Since Monday that the governor spoke, critics had flayed him for allegedly compromising the struggle to attain Oduduwa Republic, accusing him of speaking with two sides of the mouth.

BUT the Ekiti State Governor, Kayode Fayemi, said yesterday that those calling for the secession of Southwest states from Nigeria are doing so out of frustration.

Expressing his view in an interview with Arise Television on Tuesday, Fayemi said irrational responses are expected in an agitated society.

“Frankly, when you have stress and laxity in society, you’re bound to find a whole range of responses. Some rational, some irrational, some that speak to the fears of the people, some opportunistic and harebrained.

There’s no question that some of the reactions we’ve seen will fall into all of those categories,” he said.

The governor said he was optimistic the country would overcome its challenges, stressing that those calling for secession were doing so out of frustration. He urged government to look into better ways of managing diversity in the country.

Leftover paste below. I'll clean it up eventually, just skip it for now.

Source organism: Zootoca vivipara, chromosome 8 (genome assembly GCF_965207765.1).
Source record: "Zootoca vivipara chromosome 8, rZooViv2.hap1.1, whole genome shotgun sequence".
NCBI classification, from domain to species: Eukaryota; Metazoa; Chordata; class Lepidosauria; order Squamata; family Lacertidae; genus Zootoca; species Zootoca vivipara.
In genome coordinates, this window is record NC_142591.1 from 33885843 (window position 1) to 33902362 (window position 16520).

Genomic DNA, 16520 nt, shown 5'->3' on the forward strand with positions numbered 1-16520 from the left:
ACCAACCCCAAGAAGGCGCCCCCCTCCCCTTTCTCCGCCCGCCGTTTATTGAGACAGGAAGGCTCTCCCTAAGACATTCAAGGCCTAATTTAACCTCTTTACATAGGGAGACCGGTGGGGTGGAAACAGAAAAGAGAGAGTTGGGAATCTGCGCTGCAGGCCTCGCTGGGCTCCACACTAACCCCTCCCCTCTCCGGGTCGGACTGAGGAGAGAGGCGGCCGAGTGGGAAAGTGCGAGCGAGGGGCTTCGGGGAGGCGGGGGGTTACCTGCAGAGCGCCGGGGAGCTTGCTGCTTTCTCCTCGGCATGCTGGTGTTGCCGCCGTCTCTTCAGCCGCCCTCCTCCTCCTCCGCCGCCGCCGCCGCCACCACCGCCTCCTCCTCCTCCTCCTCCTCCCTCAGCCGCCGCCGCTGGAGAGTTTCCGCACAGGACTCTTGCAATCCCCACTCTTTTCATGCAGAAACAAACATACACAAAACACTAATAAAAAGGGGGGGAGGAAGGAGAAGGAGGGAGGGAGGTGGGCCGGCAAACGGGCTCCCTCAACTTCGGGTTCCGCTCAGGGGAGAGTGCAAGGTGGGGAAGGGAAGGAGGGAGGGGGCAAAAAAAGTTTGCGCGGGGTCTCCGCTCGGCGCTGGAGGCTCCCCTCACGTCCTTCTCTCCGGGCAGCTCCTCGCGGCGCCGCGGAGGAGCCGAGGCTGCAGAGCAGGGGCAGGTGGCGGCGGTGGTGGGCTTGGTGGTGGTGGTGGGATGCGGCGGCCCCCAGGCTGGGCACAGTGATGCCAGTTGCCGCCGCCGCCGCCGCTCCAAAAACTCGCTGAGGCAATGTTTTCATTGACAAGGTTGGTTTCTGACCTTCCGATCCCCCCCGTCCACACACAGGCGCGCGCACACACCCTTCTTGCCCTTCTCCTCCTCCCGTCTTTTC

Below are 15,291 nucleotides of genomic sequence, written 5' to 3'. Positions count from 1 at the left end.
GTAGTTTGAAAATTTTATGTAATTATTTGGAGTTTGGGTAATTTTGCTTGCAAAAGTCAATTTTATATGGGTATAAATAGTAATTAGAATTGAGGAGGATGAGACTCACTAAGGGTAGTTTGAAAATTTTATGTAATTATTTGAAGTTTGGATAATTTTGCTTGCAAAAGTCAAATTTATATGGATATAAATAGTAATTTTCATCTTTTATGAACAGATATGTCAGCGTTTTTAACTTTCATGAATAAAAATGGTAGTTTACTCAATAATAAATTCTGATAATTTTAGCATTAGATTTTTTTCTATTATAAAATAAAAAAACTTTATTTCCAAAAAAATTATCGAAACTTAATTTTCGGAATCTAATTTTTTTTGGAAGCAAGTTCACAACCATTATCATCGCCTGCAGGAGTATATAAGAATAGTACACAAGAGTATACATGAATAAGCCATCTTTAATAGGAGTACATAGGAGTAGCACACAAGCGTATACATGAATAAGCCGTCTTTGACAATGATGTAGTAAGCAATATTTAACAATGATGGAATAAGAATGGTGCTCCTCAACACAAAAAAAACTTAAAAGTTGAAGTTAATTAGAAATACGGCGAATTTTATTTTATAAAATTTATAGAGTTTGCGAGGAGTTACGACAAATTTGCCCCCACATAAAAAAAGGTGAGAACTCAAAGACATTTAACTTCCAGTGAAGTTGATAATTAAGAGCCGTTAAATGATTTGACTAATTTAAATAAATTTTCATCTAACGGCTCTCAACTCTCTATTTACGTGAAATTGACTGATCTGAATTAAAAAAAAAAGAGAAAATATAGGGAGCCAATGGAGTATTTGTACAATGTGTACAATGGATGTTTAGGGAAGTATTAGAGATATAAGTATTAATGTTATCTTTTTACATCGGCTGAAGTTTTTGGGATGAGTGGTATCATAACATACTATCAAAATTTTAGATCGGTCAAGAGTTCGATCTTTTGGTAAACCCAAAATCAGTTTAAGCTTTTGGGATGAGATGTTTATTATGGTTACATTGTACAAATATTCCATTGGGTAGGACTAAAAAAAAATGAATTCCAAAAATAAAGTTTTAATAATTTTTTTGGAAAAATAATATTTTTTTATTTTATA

He said: “We as leaders must focus on the goal of protecting lives and property and focus on safety and security as the primary responsibility that we have.

“The people who are talking about secession are doing it out of frustration. I don’t think that’s the solution to the Nigerian predicament right now.

“In matters of economic development, we may need to begin to look at other ways of managing diversity and difference in our country and that devolution of power is an idea whose time has come.”

In the same vein, the Ekiti Council of Elders said the current situation in the country had forced some people into taking extreme positions, insisting that the country was no longer conducive for habitation.